How to slow down when you want to react

This January I launched a new part of my coaching practice - the Intentional Change Community (ICC).

As any entrepreneur will tell you, launches are stressful and scary! And my process of starting ICC taught me a lot about my urge to react and fix things, even when it might be better to slow down and wait.

I want to paint a picture of this need to react by highlighting a few experiences from the launch.

Moments when I slowed down

  • Only a couple of a people signed up for ICC at first. I was really worried about getting enough members to make it feel like a community. By slowing down and continuing with the outreach and follow-up I had already planned on doing, I ended up with 12 members - a perfect size in my book. If I had reacted too quickly, I might have scared people away in my effort to get them to join!

  • After a month or so, I felt very clear on what I needed to improve to make ICC even better moving forward. I had the strong urge to start making changes right away. But I decided to let the full two-months of the initial launch of ICC play out and to get feedback from the members before making any changes. I can see already that that has been vital for allowing the members to settle into the program and that I will have a much clearer picture when I make adjustments.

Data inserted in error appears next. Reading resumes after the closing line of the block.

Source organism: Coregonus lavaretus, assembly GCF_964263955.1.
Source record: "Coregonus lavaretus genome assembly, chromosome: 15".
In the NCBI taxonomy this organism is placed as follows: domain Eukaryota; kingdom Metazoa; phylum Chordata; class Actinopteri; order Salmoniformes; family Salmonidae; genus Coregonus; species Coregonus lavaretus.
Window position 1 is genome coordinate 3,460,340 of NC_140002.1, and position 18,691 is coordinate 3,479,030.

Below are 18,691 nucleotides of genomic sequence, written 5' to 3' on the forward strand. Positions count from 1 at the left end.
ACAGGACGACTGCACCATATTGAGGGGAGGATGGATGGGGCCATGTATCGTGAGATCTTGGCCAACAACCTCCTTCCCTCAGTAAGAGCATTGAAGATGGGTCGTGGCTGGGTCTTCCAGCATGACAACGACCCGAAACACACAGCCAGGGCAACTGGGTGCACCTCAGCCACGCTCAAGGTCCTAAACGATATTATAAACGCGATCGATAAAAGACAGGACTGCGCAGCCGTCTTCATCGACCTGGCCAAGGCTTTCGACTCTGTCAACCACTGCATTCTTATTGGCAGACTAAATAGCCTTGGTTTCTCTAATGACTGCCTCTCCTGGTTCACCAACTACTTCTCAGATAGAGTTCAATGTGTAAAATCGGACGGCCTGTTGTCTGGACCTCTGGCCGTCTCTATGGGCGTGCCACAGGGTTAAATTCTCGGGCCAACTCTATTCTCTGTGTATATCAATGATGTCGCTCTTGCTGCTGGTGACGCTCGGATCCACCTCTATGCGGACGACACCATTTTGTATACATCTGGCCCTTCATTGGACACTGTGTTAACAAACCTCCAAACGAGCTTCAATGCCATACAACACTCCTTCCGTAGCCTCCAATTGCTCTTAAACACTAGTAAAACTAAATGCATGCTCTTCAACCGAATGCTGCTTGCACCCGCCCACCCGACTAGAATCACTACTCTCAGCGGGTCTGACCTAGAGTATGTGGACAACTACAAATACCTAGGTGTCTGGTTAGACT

Moments when I reacted

  • Participation was slow at the beginning. I was posting my prompts in the group and waiting with bated breath for people to start commenting. I started to spin out thinking that everyone must be too overwhelmed by all of the new information to be able to participate and felt I had to fix it. I ended up sending a somewhat unnecessary email to try to soothe my supposedly overwhelmed participants. But folks just needed a little more time to get into the swing of things. For all I know, my email added to the inundation of information and made the adjustment harder. And I also took away the opportunity to observe and learn from how it might have played out without my intervention.

  • Finally, one episode truly made me laugh out loud at the strength of that urge to react. I knew that I wanted to start gathering feedback from the members of ICC and decided to schedule phone calls, rather than sending out impersonal surveys. The personal connection would make the feedback process more authentic to me and my goals. But in a moment of insecurity, I suddenly felt that I needed feedback now. I put together a quick survey and sent it out. Immediately, I knew I had made a mistake. Hearing from participants in that format felt cold and distant and didn’t give any opportunity for connection, which is such an important part of the work I do. I had told myself I would slow down and wait. And then I reacted anyway! Slowing down is clearly easier said than done.

I know I’m not alone in that urge to react right away to something.

As you can tell, I don’t always get this right (and neither will you - aren’t you glad to be human together?). But I do have some tricks for getting myself to slow down in these stressful or scary moments that I’d like to share with you.